Benjamin received 19 courses of antibiotics before being diagnosed as diabetic at age eight. His mother’s labour was induced. Eight months after birth, he was brought to the doctor suffering from earache. After three courses of amoxycillin, he returned to his doctor with a chest problem. In the month following a prescription for erythromycin, he returned to the doctors suffering from tonsillitis. At a year old, after his fifth course of amoxycillin, he developed a a bad rash, likened to German measles or allergic eczema, which the doctor didn’t connect with his antibiotic consumption.

Three years later, Benjamin was prescribed a cephalosporin for tonsillitis and earache, and returned to the doctor two weeks later with laryngitis and croup, for which another cephalosporin was prescribed. Following another course of amoxycillin in November 1987, he returned to the doctor in December with tonsillitis. His mother reported that “from the age of five, he had a number of episodes, much like migraine. He would complain of a headache, vomit and then fall asleep. This would only happen two or three times a year. In the four months before his diagnosis of diabetes, he was ill with a blocked nose, wheezing and general cold like symptoms.”Ellen visited the doctors infrequently during the first seven years of her life. After the first recorded prescription for an antibiotic at seven, she was to receive four prescriptions for erythromycin during 16 months. Three months after the last prescription, she became diabetic.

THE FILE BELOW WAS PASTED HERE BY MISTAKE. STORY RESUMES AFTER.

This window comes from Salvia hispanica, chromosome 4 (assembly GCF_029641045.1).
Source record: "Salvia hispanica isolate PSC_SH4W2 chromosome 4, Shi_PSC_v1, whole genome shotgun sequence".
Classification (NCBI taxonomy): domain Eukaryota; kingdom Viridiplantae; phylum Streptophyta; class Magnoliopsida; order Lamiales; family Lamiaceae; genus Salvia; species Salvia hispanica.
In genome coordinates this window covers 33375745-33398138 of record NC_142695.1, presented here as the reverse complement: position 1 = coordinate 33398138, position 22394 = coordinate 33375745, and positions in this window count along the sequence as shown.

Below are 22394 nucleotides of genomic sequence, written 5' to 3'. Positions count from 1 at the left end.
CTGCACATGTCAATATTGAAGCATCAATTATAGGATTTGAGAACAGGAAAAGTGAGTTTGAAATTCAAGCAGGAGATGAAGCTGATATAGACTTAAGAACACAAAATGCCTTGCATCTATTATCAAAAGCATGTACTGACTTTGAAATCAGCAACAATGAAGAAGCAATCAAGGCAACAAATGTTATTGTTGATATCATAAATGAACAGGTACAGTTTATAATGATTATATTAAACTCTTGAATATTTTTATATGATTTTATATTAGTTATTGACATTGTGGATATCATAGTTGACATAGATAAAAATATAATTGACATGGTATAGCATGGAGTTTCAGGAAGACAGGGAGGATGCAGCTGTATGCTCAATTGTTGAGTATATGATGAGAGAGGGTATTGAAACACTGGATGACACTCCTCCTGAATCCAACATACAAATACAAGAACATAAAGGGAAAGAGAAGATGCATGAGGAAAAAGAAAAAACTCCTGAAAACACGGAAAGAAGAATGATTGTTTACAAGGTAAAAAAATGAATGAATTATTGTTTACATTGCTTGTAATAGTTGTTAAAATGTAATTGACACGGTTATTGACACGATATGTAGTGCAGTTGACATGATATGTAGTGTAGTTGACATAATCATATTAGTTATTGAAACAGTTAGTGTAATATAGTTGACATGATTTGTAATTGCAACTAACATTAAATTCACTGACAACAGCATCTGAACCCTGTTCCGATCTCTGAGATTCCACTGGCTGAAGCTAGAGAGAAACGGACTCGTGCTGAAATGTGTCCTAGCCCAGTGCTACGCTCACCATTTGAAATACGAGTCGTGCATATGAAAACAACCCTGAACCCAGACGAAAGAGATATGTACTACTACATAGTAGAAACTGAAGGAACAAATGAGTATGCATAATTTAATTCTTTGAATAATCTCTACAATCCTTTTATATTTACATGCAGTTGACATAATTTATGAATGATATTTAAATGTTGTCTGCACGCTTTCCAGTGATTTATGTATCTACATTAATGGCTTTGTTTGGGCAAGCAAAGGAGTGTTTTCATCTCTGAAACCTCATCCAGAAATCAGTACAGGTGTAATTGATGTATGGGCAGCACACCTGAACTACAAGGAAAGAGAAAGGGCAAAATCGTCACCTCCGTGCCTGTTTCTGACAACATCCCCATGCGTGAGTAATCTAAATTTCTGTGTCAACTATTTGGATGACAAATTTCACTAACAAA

Before being diagnosed as a diabetic, Christopher had received 12 courses of antibiotics, the first, amoxycillin, when he was four months old. Could his exposure to pethidine during labour have caused Christopher to have a stuffy nose, which resulted in ephedrine, a bronchodilator, being prescribed? Although given in the form of nose drops, it would have found its way into the bloodstream, and could have acted as a lung irritant causing him to cough and wheeze, particularly as he was only three weeks old. The first course of amoxycillin at four months may have sown the seeds for a repetitive cycle of coughs and wheezing followed by antibiotic prescriptions.

Susan was diagnosed as diabetic at 11 years. Her mother was given injections and a drip during labour, for pain relief and to induce labour. Over 10 years, Susan received 15 courses of antibiotics; in two instances, she was given antibiotics (inappropriately) for measles. Septrin was prescribed twice, after which she developed a rash in both cases (see Q & A, p 10). Susan also suffered from lethargy, fever, a rash and painful eyes after using chloramphenicol eye drops.

In common with many of the children I studied, the health problems which preceded her diabetes were sore throats, tonsillitis, chest “infections” and ear problems.

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Written by What Doctors Don't Tell You

Explore Wellness in 2021